The saying goes “another day, another dollar”. For some this is very true, if you’re willing to replace dollar with pound sterling. It is easy to think that the issue of workers being paid less than they should or, worse still, less than the National Minimum Wage (NMW) or National Living Wage (NLW) is a thing of the past; confined to the history books or television shows. Sadly in 2018, this is not the case.
As part of the government’s on-going naming and shaming scheme it released details of a record number of employers that have failed to pay the NMW/NLW. In this recent report, there was circa 240 employers who had underpaid a cumulative total of £1.44m to about 22,400 UK workers. These employers were fined a cumulative total of £1.97m.
The recent list of employers can be found and downloaded on the link below. There are some high-profile employer names included on this list, such as Doncaster Rovers FC and Odeon.
These new results brings the totals up to more than 1,900 employers named who have had to pay £10.8m back pay to over 90,000 workers and a whopping £8.4m in fines.
Some of the sectors with the highest number of employers were named were:
- the social care and care home sector
Education and construction also made an appearance.
Some of the top reasons for underpayment of the NMW/NLW include:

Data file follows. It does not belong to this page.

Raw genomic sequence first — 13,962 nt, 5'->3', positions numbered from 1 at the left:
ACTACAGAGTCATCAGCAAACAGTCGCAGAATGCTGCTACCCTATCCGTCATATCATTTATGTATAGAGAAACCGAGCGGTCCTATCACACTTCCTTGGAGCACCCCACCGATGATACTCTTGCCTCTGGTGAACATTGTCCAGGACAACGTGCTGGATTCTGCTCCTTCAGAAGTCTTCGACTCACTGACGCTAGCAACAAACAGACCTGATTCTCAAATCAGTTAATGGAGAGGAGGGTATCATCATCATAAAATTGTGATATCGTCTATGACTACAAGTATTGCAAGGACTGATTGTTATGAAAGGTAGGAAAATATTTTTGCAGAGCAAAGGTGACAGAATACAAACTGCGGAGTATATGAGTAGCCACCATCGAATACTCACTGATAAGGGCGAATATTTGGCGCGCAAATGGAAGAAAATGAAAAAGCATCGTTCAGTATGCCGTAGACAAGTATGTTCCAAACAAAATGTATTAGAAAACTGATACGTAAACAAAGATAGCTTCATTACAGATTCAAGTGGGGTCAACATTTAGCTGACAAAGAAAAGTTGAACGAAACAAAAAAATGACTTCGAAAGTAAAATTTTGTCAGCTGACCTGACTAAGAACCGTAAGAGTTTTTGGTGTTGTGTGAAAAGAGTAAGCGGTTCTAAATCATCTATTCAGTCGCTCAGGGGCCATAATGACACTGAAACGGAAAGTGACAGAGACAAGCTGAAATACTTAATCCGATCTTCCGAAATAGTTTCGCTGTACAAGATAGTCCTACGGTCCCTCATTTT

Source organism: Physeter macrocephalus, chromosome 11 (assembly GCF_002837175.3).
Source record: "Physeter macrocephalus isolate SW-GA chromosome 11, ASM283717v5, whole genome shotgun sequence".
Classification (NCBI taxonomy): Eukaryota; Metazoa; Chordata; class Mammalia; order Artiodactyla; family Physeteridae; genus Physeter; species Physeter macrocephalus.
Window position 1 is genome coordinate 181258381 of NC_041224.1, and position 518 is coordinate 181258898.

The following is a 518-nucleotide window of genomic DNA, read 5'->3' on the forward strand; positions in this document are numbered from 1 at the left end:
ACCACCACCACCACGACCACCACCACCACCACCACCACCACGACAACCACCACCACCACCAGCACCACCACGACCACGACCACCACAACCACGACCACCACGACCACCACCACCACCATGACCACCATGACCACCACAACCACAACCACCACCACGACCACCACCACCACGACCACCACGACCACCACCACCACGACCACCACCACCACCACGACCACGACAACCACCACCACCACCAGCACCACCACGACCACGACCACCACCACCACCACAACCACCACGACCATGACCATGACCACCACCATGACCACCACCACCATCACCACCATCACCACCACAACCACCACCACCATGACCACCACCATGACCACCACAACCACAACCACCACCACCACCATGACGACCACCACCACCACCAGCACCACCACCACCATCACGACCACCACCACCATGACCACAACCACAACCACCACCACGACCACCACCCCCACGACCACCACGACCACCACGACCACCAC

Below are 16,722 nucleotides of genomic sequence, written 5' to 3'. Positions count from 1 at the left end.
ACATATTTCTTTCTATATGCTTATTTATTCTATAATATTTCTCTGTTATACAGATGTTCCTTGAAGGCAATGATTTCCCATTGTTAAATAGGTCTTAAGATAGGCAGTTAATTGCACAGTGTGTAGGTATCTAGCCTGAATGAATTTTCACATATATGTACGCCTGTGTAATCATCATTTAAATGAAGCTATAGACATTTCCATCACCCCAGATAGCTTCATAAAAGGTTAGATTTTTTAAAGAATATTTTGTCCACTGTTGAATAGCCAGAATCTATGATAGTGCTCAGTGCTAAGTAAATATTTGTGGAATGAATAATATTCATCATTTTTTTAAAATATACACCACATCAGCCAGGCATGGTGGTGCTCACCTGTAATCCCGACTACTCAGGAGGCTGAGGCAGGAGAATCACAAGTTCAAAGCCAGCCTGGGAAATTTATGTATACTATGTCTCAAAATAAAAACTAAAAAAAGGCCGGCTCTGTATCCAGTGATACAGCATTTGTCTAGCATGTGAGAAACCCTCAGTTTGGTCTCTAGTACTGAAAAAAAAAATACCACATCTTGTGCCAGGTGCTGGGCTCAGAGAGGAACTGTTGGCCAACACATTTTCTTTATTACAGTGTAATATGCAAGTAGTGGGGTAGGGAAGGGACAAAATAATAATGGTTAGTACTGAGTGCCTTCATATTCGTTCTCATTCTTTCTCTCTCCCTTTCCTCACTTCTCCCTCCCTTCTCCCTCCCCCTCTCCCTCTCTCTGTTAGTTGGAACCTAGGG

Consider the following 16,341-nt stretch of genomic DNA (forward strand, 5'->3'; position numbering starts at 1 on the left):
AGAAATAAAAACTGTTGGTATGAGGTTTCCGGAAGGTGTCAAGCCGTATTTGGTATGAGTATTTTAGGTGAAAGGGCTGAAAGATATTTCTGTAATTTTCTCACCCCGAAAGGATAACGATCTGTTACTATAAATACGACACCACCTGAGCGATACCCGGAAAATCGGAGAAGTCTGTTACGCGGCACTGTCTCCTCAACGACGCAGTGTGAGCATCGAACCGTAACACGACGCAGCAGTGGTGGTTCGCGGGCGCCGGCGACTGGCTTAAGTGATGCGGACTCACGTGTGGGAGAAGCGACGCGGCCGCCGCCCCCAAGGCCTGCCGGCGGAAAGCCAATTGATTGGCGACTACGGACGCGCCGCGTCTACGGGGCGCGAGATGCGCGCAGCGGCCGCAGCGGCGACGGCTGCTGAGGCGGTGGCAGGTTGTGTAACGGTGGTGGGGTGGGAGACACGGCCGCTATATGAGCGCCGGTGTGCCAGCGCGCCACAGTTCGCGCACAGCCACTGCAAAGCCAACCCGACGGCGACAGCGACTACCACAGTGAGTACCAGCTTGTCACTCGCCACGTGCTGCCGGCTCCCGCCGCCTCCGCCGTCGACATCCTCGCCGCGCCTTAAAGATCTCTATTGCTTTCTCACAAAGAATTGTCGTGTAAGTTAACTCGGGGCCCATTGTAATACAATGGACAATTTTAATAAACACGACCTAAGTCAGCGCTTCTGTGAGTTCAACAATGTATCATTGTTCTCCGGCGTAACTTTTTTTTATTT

- uniforms and other costs
- the underpayment of apprentices
- failure to pay the correct travel time.
Some commentators have speculated whether having the naming and shaming scheme will actually deter people from entering certain sectors because they know it has a higher likelihood of being paid less than the NMW/NLW.
Others question the effectiveness of naming and shaming. It has been commented that those on the list are there because they do not care that they have underpaid people and so are unlikely to be ashamed of their actions. Whilst it is an interesting question, having conducted many matters involving underpayments, we know just how open to interpretation some of the trickier elements of the NMW/NLW rules are, for example in relation to travel time or on-call workers.
Deductions for uniforms and other costs
When considering making a deduction for uniforms or any other cost, ensure that the deduction does not result in the individual being paid less than the NMW/NLW.
In addition and to avoid claims for unlawful deduction from wages, we would advise that clauses are put in place to ensure that deductions are made lawfully. These clauses can be inserted either into the contract of employment or in a separate agreement.
The NMW and NLW have risen in the last two years and it can be easy to be working off outdated rates. To assist you, we have outlined relevant NMW/NLW below. The rates set out below are all per hour.
||National living wage (Age 25+)
||Standard adult rate (Age 21-25)
||Development rate (Age 18-20)
||Young workers rate (Age16-17)
From 1 April
In the event that your organisation pays less than the NMW/NLW, you could face a NMW/NLW claim, claim for unlawful deduction from wages claim, criminal charges and a fine of 200% of the total arrears per worker, capped at £20,000 per worker. Not to mention ending up on the list!
If you have any concerns regarding the payment of workers then please do not hesitate to contact us.
For more information on this, please visit: Record 22,400 minimum wage workers to receive millions in backpay.